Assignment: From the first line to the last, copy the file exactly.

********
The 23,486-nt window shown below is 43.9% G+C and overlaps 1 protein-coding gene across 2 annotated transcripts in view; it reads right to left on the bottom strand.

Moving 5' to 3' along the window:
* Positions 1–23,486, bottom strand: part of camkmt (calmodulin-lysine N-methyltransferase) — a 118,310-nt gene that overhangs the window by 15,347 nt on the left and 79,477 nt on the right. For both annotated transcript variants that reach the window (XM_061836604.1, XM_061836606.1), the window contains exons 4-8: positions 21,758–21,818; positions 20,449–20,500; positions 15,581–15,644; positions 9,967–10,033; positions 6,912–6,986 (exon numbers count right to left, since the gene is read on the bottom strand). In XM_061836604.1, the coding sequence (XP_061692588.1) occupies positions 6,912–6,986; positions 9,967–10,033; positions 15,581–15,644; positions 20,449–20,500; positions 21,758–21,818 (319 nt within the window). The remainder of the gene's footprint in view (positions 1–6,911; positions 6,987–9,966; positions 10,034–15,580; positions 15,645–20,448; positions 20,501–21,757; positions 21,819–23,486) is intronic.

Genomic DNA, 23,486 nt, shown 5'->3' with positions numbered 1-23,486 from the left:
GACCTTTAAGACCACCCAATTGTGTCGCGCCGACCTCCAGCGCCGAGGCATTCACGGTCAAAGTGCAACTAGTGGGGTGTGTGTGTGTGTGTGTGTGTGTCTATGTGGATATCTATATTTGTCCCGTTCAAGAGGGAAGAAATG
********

The 23,486-nt window shown below is 43.9% G+C and overlaps 1 protein-coding gene across 2 annotated transcripts in view; it reads right to left on the bottom strand.

Moving 5' to 3' along the window:
* Positions 1–23,486, bottom strand: part of camkmt (calmodulin-lysine N-methyltransferase) — a 118,310-nt gene that overhangs the window by 15,347 nt on the left and 79,477 nt on the right. For both annotated transcript variants that reach the window (XM_061836604.1, XM_061836606.1), the window contains exons 4-8: positions 21,758–21,818; positions 20,449–20,500; positions 15,581–15,644; positions 9,967–10,033; positions 6,912–6,986 (exon numbers count right to left, since the gene is read on the bottom strand). In XM_061836604.1, the coding sequence (XP_061692588.1) occupies positions 6,912–6,986; positions 9,967–10,033; positions 15,581–15,644; positions 20,449–20,500; positions 21,758–21,818 (319 nt within the window). The remainder of the gene's footprint in view (positions 1–6,911; positions 6,987–9,966; positions 10,034–15,580; positions 15,645–20,448; positions 20,501–21,757; positions 21,819–23,486) is intronic.

Genomic DNA, 23,486 nt, shown 5'->3' with positions numbered 1-23,486 from the left:
GACCTTTAAGACCACCCAATTGTGTCGCGCCGACCTCCAGCGCCGAGGCATTCACGGTCAAAGTGCAACTAGTGGGGTGTGTGTGTGTGTGTGTGTGTGTCTATGTGGATATCTATATTTGTCCCGTTCAAGAGGGAAGAAATG